This true story about the burgeoning days of modern psychiatry and psychoanalysis is a 4-star film with a trio of fabulous performances, the ultimate driving force behind its impact. Great directing, great acting, and a solid screenplay. If you have an interest in the topics at hand, check this out, but either way it is still a nice, interesting work of historical drama that gives us insight into the towering figures of Freud and Jung now that the past few decades have pulled further back the curtain on their personalities and personal lives.
Shivers. 1975. Directed & Written by David Cronenberg.
Starring Paul Hampton, Joe Silver, Lynn Lowry, Allan Kolman, Susan Petrie, Barbara Steele, Ronald Mlodzik, Barry Baldaro, Camil Ducharme, Hanna Poznanska, Wally Martin, Vlasta Vrana, Silvie Debois, Charles Perley, & Al Rochman. Cinépix/DAL Productions/Canadian Film Development Corporation.
Rated R. 87 minutes.
Even if I love Alien to death and think it’s a masterpiece of cinema, the fact remains that Dan O’Bannon definitely saw David Cronenberg’s Shivers a.k.a They Came From Within. And not just that, he loved it. This was the original piece of dreadful science-fiction-horror that preyed upon an isolated environment, high up above everything else, a nearly self-contained atmosphere where a predator on the inside starts to take out the residents, one by one. Just like Weyland-Yutani were terraforming and the government or whoever were planning to use the Xenomorphs for sinister purpose, the creatures of Shivers were created for a purpose but then that purpose went terribly awry. Is it a coincidence then that the residential apartment complex where this film is set happens to be named Starliner? I’m not accusing O’Bannon of anything. He’s already been accused, anyways. I enjoy the little similarities because it shows the legacy and intrigue of Cronenberg. He is an important artist who dares to ask questions about human nature, the social effects of technology and medicine and more, as well as so many other things. Only his third feature, Shivers asks of us what the price of advancement is in terms of our social lives, as a whole in society. The more we isolate ourselves, jamming our life into smaller spaces so that we can cram more people in around us, the further at risk we put ourselves of becoming something entirely other. In that case, there is no progress, no evolution. We only evolve into something mindless, swallowed whole by a concern for economic and social status, consumed by our consumption. Through his trademark body horror Cronenberg explores the terrifying downfall of a society within society inside the Starliner apartment building, and much like J.G. Ballard’s High-Rise, as well as the recent Ben Wheatley adaptation, this film depicts how a self-contained environment can eat itself alive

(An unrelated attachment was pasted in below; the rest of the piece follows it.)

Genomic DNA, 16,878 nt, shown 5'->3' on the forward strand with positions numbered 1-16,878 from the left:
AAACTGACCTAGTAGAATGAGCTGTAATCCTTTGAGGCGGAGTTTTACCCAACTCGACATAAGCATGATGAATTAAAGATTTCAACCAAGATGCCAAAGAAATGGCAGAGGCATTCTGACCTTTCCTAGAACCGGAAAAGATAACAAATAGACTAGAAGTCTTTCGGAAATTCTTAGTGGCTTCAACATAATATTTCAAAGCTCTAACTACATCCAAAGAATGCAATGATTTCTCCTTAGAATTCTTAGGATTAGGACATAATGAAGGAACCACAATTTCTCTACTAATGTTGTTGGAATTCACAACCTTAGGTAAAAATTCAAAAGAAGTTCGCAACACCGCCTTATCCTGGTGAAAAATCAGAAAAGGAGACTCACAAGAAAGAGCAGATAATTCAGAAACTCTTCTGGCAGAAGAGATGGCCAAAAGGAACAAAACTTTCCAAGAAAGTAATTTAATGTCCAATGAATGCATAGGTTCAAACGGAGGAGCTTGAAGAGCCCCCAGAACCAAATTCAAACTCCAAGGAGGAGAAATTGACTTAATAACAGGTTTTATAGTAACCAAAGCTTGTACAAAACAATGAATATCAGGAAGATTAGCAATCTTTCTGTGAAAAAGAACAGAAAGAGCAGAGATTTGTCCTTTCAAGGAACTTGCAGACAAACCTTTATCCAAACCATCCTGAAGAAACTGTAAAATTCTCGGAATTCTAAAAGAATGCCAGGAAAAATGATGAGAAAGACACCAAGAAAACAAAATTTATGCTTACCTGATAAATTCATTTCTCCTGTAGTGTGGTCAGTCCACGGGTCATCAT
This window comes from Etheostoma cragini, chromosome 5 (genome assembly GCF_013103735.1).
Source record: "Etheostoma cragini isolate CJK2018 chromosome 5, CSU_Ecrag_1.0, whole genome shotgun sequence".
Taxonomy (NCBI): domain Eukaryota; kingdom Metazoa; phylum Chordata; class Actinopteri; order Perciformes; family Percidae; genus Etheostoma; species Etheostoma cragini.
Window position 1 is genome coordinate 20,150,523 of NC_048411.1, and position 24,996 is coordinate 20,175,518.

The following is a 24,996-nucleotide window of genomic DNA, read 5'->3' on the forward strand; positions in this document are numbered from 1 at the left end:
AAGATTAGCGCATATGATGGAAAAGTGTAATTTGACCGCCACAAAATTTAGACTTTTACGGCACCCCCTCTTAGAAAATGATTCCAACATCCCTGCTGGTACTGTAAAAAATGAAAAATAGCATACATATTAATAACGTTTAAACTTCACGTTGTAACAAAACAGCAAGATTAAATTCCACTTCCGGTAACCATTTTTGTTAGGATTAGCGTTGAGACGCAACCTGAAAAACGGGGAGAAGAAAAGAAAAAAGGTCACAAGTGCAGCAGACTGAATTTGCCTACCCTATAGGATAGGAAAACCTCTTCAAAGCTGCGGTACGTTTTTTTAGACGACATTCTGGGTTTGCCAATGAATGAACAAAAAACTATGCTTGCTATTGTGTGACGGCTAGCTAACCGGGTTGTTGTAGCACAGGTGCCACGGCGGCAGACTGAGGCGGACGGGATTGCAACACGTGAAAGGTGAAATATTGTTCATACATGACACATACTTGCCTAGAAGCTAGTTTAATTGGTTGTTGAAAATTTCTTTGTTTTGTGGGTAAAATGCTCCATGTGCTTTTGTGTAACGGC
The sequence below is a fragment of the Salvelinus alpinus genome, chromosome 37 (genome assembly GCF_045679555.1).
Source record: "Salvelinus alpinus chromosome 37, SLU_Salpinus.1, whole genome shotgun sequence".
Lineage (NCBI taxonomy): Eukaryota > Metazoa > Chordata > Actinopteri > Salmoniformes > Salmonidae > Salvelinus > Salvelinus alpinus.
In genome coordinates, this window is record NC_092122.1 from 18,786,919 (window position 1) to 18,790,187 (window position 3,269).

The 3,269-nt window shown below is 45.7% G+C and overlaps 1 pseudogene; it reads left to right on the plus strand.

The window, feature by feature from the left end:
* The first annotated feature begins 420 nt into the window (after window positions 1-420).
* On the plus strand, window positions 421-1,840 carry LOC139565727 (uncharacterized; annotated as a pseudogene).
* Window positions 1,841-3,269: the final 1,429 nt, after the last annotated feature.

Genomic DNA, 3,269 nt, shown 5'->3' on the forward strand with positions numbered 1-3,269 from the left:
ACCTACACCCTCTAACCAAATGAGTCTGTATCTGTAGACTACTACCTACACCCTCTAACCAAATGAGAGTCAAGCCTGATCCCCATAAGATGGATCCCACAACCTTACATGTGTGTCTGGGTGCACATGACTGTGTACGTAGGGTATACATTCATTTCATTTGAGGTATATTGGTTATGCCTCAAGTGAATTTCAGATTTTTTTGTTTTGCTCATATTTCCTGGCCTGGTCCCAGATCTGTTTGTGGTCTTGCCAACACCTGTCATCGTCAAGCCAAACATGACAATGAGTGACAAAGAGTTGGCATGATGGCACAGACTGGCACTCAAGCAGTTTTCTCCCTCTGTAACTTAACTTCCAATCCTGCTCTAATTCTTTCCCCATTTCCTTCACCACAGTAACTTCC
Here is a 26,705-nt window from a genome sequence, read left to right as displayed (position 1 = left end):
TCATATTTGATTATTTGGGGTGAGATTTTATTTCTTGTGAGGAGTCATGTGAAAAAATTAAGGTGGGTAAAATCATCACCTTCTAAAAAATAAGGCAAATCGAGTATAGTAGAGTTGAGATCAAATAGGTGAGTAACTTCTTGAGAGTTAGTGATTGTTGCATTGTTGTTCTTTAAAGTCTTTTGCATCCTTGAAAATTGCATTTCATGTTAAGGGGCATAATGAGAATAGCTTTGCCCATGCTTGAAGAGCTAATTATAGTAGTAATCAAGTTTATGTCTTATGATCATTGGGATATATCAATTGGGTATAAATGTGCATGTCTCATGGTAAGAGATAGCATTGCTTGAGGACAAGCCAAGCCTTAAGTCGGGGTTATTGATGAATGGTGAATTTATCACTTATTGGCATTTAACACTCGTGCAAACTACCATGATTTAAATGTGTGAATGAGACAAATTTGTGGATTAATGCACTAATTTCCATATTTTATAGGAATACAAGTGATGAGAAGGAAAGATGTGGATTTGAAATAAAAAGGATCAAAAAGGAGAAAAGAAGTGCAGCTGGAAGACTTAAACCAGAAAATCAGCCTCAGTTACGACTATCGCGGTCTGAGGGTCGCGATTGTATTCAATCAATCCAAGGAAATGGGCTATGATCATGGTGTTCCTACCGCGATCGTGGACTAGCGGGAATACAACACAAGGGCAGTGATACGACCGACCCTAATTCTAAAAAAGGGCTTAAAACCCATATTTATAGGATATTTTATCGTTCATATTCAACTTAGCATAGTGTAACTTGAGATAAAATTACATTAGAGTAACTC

The big horror here is Cronenberg’s use of phallic, slug-like creatures to represent an invasion of otherness. Again, it is man-made. But it is other, a parasite. What we know know as typical Cronenberg comes here through those slugs squirming their way into the human body. Of course it happens many ways. However, the most eerie and prominent in this screenplay is sexual intercourse. These parasites drive the hosts sex crazy. One of the first women we see infected attacks a man and yells, terrifyingly enough: “I‘m hungry. Hungry for love!” Later, the most disturbing moment for me is when a family of three that were earlier stuck in an elevator are now infected, and they tackle a man; the little girl kisses him on the lips with her bloody mouth. This one scene really gets to me, as it is creepy anyways, but then with the girl kissing the man, the blood on her, the family all gone raving mad. It’s a sight to behold. Otherwise, Cronenberg does give us a few graphically pukeworthy practical effects, as the slugs slip out of mouths, flop out onto clear umbrellas leaving yucky streaks, one even slips its way up from a bathtub drain and between the legs of an unsuspecting woman (precursor to Craven’s famous bathtub scene in A Nightmare on Elm Street). So many effective, bloody little moments.